Modular synths… just what are they, where do they live, how do they breathe?
We take a brief peek at the toys used by this most special breed of music-maker, and the amazing noises made by some of these fantastic machines.
If you’ve ever peaked into the shed like auditorium of an electronic musician, you might have noticed something seriously strange going on. If you have happened to chance across a rather large stack of equipment, strung together with wires and all manner of flashing lights that blink in unison; you might think you have just stumbled across some kind of control room for a nuclear power station or an ancient telephone exchange. Here’s where the irony starts – such kind of equipment was actually the first commercial kind of synthesizer, until the likes of Bob Moog came along and supplanted them with a slightly more portable, internally hardwired piece of machinery – the Minimoog. However, the legend does go that these Monolithic beasts are highly addictive: emitting sonic shockwaves and squeals, all under the hand of caped wearing crusaders.
What is new? Believe it or not, the history of electronic music and its machines goes way further into the past than you might think. Thanks to the hard work (and dedication) of Simon Crab, the 120 Years of Electronic Music project outlines and analyses the history and development of electronic musical instruments from c.1880 onwards. Providing a comprehensive account of man-made noise making machines, this fantastic resource explores the main themes of electrically engineered instrument design and development, prior to 1970. There is also a brief tour of latter day models for the sheer joy of furnishing the world with this most brilliant bank of knowledge.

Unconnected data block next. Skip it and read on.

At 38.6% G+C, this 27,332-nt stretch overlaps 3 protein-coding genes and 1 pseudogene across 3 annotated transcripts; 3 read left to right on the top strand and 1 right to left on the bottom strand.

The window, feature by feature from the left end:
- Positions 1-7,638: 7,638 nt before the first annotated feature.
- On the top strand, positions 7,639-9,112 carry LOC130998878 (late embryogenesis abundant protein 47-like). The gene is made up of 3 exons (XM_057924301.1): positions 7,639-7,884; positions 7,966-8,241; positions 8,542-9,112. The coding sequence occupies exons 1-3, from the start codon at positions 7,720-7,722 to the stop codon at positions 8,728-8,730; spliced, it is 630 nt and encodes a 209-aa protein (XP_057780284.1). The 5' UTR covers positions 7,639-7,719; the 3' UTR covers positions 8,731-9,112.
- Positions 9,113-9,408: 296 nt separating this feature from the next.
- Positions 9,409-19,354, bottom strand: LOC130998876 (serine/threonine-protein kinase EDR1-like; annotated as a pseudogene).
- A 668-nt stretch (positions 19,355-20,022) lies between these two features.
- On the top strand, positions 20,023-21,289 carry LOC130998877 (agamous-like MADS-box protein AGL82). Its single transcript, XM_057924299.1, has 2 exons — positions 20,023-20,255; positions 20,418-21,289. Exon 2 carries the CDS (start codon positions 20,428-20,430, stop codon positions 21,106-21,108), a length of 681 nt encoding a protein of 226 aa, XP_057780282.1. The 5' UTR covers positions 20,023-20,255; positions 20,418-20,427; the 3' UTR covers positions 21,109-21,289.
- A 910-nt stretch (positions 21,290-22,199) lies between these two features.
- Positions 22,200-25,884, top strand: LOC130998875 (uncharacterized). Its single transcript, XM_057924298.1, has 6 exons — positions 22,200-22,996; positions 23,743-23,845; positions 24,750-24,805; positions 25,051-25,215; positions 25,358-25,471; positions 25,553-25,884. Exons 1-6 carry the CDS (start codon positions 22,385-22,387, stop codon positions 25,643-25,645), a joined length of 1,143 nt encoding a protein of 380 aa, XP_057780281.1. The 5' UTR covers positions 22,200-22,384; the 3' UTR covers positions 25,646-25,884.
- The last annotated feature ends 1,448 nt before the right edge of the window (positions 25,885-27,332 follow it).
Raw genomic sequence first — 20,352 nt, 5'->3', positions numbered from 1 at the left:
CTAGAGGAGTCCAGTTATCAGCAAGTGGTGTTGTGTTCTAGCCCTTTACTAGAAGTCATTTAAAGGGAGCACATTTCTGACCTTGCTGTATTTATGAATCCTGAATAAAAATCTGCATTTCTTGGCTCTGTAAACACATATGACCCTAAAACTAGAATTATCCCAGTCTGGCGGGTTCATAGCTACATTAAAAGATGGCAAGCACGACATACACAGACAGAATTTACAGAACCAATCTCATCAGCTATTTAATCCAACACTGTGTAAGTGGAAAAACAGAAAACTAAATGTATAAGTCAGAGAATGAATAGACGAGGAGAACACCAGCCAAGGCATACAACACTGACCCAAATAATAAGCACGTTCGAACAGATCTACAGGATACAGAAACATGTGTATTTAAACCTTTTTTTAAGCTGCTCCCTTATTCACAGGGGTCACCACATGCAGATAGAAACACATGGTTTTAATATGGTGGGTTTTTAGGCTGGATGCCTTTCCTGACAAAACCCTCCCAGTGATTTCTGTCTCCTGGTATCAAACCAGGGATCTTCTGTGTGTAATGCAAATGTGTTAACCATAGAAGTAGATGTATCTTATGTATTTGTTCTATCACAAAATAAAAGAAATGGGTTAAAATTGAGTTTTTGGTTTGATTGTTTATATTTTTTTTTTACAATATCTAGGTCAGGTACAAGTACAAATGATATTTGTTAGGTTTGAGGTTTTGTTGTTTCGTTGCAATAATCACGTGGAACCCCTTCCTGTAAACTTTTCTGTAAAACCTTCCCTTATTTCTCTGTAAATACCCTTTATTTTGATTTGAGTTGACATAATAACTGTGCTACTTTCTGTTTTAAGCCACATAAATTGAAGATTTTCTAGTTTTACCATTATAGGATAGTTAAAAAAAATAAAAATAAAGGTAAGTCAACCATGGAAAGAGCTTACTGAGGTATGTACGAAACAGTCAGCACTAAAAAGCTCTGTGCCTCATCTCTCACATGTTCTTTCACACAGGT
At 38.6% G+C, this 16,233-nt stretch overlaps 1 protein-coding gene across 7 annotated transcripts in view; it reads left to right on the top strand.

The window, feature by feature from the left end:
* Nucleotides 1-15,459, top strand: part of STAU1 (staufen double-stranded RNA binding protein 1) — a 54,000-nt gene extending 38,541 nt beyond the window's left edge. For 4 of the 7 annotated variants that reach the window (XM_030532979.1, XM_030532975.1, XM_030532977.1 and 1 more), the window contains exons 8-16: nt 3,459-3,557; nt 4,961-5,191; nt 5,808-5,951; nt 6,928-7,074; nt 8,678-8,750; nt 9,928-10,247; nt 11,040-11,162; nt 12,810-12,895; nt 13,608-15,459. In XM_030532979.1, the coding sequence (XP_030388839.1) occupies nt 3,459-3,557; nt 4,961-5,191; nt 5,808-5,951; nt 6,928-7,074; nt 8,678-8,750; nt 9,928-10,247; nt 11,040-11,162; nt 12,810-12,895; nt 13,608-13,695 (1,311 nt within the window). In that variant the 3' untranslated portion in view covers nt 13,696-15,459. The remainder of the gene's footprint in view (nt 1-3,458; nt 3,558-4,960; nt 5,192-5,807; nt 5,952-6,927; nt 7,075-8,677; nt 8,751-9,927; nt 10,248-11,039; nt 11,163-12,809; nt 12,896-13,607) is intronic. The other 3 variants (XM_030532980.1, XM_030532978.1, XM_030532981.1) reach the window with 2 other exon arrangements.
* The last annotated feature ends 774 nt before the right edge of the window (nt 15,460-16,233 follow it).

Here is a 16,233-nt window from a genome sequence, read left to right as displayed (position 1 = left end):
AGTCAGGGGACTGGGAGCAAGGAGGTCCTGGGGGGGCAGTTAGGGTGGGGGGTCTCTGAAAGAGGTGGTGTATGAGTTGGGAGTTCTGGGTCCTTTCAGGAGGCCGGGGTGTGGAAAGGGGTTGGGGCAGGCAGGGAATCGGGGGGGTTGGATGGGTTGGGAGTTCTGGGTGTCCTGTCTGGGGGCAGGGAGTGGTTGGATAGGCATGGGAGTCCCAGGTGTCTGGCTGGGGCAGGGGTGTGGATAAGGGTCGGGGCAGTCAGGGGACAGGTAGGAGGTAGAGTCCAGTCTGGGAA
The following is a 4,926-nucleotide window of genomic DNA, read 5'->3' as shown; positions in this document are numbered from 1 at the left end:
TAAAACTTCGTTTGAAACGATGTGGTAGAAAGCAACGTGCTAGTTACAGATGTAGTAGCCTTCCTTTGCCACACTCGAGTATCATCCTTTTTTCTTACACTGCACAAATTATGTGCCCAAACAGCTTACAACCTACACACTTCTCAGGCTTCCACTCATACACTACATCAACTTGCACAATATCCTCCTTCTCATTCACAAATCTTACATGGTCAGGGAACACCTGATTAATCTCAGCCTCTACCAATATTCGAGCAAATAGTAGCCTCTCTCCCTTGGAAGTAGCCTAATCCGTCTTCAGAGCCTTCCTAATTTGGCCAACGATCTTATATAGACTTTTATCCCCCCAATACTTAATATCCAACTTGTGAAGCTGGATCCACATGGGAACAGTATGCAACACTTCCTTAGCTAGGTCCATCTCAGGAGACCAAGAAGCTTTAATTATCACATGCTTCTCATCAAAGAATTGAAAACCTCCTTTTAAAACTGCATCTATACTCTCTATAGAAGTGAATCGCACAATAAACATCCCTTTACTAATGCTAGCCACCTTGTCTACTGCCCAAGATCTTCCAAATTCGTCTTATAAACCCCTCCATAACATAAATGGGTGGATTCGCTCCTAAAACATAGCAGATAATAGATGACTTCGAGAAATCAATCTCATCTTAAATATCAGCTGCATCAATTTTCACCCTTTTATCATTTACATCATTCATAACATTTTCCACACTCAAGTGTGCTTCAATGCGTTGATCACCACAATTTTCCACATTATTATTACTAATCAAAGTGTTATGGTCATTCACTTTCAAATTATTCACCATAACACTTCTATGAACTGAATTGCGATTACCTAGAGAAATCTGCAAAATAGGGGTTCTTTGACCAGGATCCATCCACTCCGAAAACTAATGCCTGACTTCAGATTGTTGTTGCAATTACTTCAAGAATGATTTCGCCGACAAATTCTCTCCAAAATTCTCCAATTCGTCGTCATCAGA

If you’re seeking an in-depth look at what’s reasonably current in the world of Modular Synths, skip to the following article in Sound on Sound as it gives the complete low-down of all things hot in the world of patches and wires, along with all the other parts you’ll need to make fit together to make a sound. After all, the whole point of one of these systems is that you decide everything. A bit like Lego or Mechano, the modules are in fact individual parts that you can choose and then arrange, according to your own tastes. From basic filters, oscillators, modulators, mixers and envelopes: the modularity is highly flexible. You configure what you want, piece by piece in a very real sense and thus can keep tweaking it to your hearts delight and hopefully make a sound at the end of it.
Confused yet? Don’t worry, so are we. All the same, it suffices to say this is a whole world unto itself but if you happen to be in Berlin, we highly recommend a visit to the following shop – www.schneidersbuero.de. It turns out this is a rather costly hobby, so please don’t complain to us if you find your bank manager is no longer willing to extend your line of credit after a visit!
We do however recommend you check one more excellent piece of history – merely because some of the best music known to humankind was aided and abetted by this particular piece of genius: